NYT Columnist Argues Porn Should Be Banned; Some Ask If That's Even Possible

A conservative New York Times columnist has set off a debate following a column he wrote in which he suggested the United States ban pornography, an idea he says makes sense, especially given the #metoo movement.

Ross Douthat's column, "Let's Ban Porn" which appeared Saturday in The New York Times, explained how hardcore, sexually violent porn now functions as an instruction guide for many young people, especially young men, when it comes to sex.

Despite how liberal idealists have considered themselves as enlightened ones pushing sex education efforts to ensure safety and equal pleasure for everyone, he argued, they have taken for granted the world that porn aggregator websites like Pornhub have created. And that porn-saturated world is all but impossible to avoid, he said; educators are now teaching "porn literacy" classes — a subject featured in a lengthy Feb. 7 profile in The New York Times — so students can know that certain kinds of porn are indeed inappropriate.

"[W]e are supposed to be in the midst of a great sexual reassessment, a clearing-out of assumptions that serve misogyny and impose bad sex on semi-willing women," Douthat opined, alluding to the #metoo movement and the recent slew of sexual misconduct allegations against influential men.

"And such a reassessment will be incomplete if it never reconsiders our surrender to the idea that many teenagers, most young men especially, will get their sex education from online smut."

He went on to describe the harmful effects of porn on society and decried the notion that it ought not be restricted as mistaken, stressing that we should not have to accept enslavement to our screens as technology continues to develop.

"That we cannot imagine such censorship is part of our larger inability to imagine any escape from the online world's immersive power, even as we harbor growing doubts about its influence upon our psyches."

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(Photo: Rodrigo Varela Photography)Ross Douthat, columnist for The New York Times, speaking at the Ethics and Public Policy Center's Faith Angle Forum, Miami Beach, Fla., March 25, 2014.

Reason magazine, a libertarian publication, argued Monday that an outright ban is unworkable from a criminal justice standpoint, that even if a legal restriction somehow succeeded in reducing overall porn viewership, a black market would likely emerge that would skillfully evade detection from law enforcement.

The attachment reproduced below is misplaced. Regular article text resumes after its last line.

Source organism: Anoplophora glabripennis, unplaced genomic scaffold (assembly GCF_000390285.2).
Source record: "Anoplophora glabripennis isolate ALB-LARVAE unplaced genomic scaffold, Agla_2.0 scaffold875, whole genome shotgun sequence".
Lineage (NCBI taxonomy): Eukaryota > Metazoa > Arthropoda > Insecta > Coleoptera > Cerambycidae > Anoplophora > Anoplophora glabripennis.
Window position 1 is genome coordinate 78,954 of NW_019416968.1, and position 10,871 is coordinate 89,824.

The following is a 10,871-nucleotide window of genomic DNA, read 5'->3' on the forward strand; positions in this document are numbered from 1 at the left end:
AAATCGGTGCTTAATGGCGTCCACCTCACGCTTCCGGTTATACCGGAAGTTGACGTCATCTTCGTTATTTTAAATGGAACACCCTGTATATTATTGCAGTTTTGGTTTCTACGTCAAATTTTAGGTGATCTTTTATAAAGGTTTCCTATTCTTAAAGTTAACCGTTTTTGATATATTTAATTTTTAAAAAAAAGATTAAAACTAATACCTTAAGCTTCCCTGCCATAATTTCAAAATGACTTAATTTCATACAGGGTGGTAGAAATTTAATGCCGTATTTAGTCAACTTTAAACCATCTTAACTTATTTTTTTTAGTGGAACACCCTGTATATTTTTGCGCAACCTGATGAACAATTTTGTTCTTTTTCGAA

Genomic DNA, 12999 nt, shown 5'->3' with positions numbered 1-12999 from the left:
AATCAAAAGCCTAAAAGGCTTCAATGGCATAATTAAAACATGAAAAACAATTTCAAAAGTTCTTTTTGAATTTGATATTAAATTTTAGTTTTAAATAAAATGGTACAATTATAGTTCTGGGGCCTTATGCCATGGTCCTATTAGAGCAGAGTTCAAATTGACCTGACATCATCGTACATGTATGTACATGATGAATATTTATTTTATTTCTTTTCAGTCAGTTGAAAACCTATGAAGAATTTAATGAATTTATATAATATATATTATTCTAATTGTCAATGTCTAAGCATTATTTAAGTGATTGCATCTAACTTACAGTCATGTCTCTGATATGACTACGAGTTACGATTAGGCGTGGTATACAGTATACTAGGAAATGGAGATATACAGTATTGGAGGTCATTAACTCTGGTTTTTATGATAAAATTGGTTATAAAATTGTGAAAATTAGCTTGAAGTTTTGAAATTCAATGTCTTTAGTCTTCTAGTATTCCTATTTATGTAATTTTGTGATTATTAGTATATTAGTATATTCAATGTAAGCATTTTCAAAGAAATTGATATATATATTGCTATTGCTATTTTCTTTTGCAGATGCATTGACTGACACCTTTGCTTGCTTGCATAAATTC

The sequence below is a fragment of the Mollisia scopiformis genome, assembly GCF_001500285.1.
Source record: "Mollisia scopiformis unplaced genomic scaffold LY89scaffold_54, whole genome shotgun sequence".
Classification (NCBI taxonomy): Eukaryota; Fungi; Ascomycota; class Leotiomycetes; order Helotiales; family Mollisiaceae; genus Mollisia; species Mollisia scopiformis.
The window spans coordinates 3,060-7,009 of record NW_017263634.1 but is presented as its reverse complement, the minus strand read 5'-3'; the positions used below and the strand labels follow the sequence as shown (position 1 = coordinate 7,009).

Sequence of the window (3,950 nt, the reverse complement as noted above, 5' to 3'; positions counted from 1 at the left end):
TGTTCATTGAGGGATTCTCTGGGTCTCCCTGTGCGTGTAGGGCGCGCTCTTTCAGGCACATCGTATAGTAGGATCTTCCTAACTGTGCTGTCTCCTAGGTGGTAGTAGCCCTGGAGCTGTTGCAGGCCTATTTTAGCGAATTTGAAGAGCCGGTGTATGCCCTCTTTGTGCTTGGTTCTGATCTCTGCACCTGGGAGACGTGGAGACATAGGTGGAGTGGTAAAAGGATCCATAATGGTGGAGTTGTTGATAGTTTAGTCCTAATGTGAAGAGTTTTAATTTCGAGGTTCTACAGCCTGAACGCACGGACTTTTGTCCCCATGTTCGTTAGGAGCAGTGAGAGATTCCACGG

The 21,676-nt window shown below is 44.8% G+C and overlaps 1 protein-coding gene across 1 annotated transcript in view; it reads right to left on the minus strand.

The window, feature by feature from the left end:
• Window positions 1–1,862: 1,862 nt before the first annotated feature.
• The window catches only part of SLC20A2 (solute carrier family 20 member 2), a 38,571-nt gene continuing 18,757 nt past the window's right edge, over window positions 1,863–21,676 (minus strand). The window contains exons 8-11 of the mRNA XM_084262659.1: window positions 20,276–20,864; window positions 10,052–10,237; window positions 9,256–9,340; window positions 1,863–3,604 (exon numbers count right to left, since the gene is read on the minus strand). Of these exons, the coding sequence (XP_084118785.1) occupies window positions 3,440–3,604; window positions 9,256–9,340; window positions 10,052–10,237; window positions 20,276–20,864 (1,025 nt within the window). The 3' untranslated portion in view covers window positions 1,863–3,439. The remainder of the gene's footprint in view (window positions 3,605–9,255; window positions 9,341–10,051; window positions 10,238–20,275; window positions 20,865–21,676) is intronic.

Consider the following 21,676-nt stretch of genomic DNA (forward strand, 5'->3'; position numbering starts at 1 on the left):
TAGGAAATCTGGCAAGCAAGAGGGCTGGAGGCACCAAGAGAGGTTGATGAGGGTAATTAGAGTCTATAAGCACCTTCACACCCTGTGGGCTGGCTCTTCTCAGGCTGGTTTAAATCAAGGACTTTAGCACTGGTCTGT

The Week's senior writer, Damon Linker, who once wrote for Christian journal First Things, argued Tuesday that Douthat's column is an indication that the Religious Right is no longer pursuing ambitious goals. Americans, quite simply, like and use pornography too much to even consider regulating, much less banning it, he said.

"Short of a widespread revival of conservative religious piety (like the one that preceded and inspired the push for Prohibition in the early decades of the 20th century), it's hard to imagine any set of circumstances that would lead large numbers of Americans to pine for the state to protect them from exposure to images of other human beings engaged in sex acts — just as it grows more unlikely with every passing year that the rising tide of support for gay marriage will reverse itself."

"Outright atheism is still relatively rare in the United States, but a generally libertarian outlook on sexual morality isn't at all."

Meanwhile, reaction from the left-wing corner of the internet was incredulous and spurned the idea of restricting smut. 

Alternet mocked Douthat's call for a porn ban, snarking, "Yes, it appears he is serious."

"Even in the age of Trump, with a president accused of paying hush money to a porn star to hide an affair, conservatives continue to find ways to shame sex and embrace censorship."

Similarly, Slate predicted that, "thank goodness," the United States would never ban porn since it violates free speech laws which give "adult-media makers a wide berth to create and disseminate to consenting adults nearly any pornographic content they can dream up," and because "many, many, many people watch it." The article further accused Douthat of patronizing the #metoo movement and maintained that under ethical circumstances porn can be beneficial and that banning it would "do more harm than good."

Past anti-porn efforts have not produced many results legislatively, though in recent months some state governments have moved to declare that pornography constitutes a public health crisis in light of its addictive effects on the brain and its links with sex trafficking and increased domestic violence.

Last week, the Kansas state Senate resolved that porn is a public health hazard and was summarily ridiculed by outlets like The Huffington Post, which claimed the legislature arrived at their conclusion using "fake science."

Yet the editorial board of Kansas City Star defended the legislative body in an article Monday, which praised Douthat's column, asserting that "we need to at least examine the kind of commercial regulation that we use to limit tobacco and alcohol use, and that at least reduces consumption by kids" when it comes to porn.

While the resolution went too far in drawing lines between porn and other social ills, the editorial board continued, if readers do not think its consumption, as the resolution establishes, "'perpetuates a sexually toxic environment' or 'often serves as a child's and a teen's sex education and shapes their sexual understanding' or 'treats women and children as objects,' then perhaps you're purer of such exposure than Kansas lawmakers.

"But you're also wrong."

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